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Ohio Lawmakers Want ‘Puzzling’ Offshore Wind Ruling Revisited

August 10, 2020


The state’s siting board had approved the project, but with a provision that made it nearly impossible to build.

Editor’s note: This story has been updated to include comments from Sen. Matt Dolan.

A bipartisan coalition of 32 state lawmakers from Northeast Ohio has interceded on behalf of the Lake Erie Energy Development Company’s 20.7-megawatt demonstration offshore wind project, now before state regulators.

In a strongly worded letter to Sam Randazzo, chair of the Ohio Power Siting Board, the lawmakers objected to the board’s ruling in May granting a permit —  if LEEDCo agreed to shut down the wind farm’s six turbines from dusk to dawn eight months out of the year, Mar. 1 through Nov. 1,  so there would no impact on migrating birds.

The provision, which the ruling noted might be lifted at some future point, was a “poison pill” that made the development financially unfeasible because it would drive away investors, LEEDCo president David Karpinski said at the time.

LEEDCo in June asked the board to reconsider. An administrative law judge granted the request, along with requests from other parties as well. The board does not meet until Aug. 21.

Calling the siting board’s May ruling “puzzling” and in part “unlawful,” the legislative coalition’s letter asks the siting board to “immediately grant LEEDCo’s request for reconsideration.”

Randazzo, a longtime opponent of renewable energy, also chairs the state’s Public Utilities Commission.

The nightly shutdown requirement had been an issue earlier in the four-year case, prompting LEEDCo to negotiate with the board’s technical staff, which had sought 11-month nightly shutdowns.

The company then committed to installing state-of-the-art radar to detect birds and bats weighing a little as 11 grams, and collision detection systems on the turbines as part of a program to keep bird fatalities to a minimum, settling the issue. Or so LEEDCo thought, only to see the overnight shutdown provision buried deeply in the board’s May decision.

That history was not lost on the lawmakers.

“We have reviewed the facts in the case, and we remain puzzled the Board would re-insert the evening shutdown order that its own technical staff had determined was not necessary to meet the statutory standard,” they wrote.

The letter further argues that the May order is “unlawful” because

  • It contradicts the evidence in the four-year case record as well as the formal finding of the U.S. Fish and Wildlife Service
  • It does not offer “compelling evidence” to override the recommendations of the board’s staff or the recommendations of the Ohio Department of Natural Resources
  • It requires two separate approvals, one for construction, one to operate at night — a violation of rules governing the board’s actions.

“I am hopeful that the [siting board members] take notice that legislators in this area and the people of our communities support this project,” said Rep. Jeff Crossman, a Democrat from Parma, and one of 15 lawmakers from Cuyahoga County backing the project.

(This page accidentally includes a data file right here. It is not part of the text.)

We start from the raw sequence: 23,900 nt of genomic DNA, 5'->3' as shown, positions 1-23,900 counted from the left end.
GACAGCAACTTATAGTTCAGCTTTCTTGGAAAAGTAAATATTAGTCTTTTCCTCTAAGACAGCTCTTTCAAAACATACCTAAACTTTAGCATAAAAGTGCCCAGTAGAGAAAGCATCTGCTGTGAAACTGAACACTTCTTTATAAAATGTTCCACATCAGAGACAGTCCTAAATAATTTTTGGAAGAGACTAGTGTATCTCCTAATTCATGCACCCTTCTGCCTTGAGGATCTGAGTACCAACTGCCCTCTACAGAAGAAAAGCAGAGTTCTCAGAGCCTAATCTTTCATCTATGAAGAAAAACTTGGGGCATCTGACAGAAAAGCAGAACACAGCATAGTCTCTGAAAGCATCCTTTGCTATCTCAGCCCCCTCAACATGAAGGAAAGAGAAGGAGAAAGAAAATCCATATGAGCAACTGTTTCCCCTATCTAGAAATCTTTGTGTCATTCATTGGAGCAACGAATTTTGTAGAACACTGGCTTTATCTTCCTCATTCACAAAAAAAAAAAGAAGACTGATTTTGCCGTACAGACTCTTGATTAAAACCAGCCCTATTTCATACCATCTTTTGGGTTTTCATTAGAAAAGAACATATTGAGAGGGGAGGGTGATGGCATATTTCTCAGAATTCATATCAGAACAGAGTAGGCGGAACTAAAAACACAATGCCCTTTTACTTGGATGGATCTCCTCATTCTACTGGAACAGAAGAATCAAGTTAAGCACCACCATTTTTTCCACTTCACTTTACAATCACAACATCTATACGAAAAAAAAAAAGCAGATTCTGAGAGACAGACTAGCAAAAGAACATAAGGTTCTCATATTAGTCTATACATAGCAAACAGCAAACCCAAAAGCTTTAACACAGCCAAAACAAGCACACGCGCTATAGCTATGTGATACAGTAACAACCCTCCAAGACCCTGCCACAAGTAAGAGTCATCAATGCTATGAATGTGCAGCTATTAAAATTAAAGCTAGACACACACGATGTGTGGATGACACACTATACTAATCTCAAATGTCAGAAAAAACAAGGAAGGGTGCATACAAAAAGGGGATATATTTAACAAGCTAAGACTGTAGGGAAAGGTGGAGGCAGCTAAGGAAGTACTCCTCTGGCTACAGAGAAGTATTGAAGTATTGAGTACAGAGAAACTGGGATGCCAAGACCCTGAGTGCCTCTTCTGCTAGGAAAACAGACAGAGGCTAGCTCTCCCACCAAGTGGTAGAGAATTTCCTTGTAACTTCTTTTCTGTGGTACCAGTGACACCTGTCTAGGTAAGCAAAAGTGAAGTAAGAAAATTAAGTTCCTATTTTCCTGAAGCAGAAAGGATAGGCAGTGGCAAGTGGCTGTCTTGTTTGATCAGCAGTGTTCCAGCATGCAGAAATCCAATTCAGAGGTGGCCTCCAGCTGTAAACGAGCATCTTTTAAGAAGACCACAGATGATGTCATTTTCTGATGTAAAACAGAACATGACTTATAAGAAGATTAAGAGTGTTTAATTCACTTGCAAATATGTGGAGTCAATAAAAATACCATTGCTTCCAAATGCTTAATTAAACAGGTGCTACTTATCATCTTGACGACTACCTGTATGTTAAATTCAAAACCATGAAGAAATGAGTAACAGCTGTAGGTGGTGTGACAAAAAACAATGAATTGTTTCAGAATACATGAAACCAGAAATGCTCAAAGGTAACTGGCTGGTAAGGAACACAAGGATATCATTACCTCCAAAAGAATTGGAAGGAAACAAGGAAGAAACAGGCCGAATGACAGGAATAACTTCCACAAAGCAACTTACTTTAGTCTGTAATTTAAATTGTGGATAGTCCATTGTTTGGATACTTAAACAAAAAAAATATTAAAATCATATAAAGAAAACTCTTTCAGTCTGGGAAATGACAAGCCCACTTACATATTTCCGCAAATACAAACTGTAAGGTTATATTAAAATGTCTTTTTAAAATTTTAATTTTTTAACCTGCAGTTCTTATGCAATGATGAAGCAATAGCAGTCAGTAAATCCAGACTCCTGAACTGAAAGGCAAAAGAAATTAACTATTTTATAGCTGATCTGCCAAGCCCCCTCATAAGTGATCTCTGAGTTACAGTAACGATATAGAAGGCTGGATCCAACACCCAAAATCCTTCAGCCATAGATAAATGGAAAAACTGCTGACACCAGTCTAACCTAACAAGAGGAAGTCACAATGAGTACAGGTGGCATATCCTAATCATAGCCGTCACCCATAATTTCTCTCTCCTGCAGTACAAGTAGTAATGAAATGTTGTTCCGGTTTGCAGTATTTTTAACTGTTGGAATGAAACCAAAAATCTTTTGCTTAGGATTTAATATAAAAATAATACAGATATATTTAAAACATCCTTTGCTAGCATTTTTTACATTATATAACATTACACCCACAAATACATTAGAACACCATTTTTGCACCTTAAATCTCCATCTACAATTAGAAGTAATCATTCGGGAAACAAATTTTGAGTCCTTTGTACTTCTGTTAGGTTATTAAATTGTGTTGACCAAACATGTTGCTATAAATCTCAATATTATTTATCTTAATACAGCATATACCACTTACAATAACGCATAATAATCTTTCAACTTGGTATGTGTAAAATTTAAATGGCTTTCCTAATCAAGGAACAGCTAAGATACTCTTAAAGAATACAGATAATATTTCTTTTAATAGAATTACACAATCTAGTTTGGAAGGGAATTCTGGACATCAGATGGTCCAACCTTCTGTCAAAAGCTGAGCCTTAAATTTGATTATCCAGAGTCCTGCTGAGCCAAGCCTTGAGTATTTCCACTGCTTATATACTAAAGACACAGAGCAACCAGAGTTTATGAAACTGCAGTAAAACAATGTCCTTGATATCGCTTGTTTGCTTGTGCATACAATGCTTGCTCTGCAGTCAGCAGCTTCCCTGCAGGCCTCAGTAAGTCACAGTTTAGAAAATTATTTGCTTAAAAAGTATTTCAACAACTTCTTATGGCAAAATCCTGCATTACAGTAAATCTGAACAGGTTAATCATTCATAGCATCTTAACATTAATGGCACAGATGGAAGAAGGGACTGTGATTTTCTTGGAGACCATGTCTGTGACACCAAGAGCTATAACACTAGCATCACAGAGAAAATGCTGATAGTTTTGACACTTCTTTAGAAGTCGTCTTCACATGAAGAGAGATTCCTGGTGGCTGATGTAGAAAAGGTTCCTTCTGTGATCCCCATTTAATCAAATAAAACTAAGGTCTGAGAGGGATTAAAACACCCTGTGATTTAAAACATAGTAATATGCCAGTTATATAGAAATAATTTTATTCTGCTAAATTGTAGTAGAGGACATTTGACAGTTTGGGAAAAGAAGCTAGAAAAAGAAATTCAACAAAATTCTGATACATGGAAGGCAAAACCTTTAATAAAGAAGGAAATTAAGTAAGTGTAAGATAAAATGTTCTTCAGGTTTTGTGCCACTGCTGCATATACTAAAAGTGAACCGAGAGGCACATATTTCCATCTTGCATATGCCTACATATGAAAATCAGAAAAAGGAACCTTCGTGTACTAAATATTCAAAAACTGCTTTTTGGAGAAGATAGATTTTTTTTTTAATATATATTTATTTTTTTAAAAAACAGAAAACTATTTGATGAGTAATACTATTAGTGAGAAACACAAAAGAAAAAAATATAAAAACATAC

“There doesn’t seem to be a legitimate basis for inserting the language that was inserted, which looks to me as a way to kill the project without overtly denying the project,” he said.

Crossman, along with Rep. Dave Greenspan, a Republican from Westlake; Sen. Matt Dolan, a Republican from Chagrin Falls; and Sen. Sandra Williams, a Democrat from Cleveland, organized the coalition to question the siting board’s May ruling.

The 32 legislators represent 11 Northeast Ohio counties and compromise about a quarter of the Ohio House and Senate.

Dolan said he advocated for intervention by the legislators because more is at stake than just the lake wind farm project.

“Ohio is sending a very clear message: ‘We do not want innovation,’” he said. “Ohio will not be seen as fertile ground for investment in any new invention, innovation or technology. That is my point.

“I support [the lake wind farm] but if they had not worked their way through and had failed, that is what can happen. But they did, though. And that is what is disturbing. Why would anyone spend millions of dollars for at the last minute to have a poison pill inserted? And it stands. And no one says anything.

“It will be a wet blanket on all innovation, all new technology. People just won’t feel comfortable coming to Ohio. We cannot let this stand because of the long-term implications that it will have.”

LEEDCo has previously estimated the project’s construction would be worth $250 million to the local economy. If built, the project would be the first freshwater wind farm in North America.

“If there ever was a time that Ohio needed a renewable energy project of this magnitude and with this economic impact, it’s now,’’ Karpinski said. “And if there ever was a time to make sure this project passed the smell test given the unusual circumstances of the decision and the fact that fossil fuel interests were opposing our project, it is most certainly now.”

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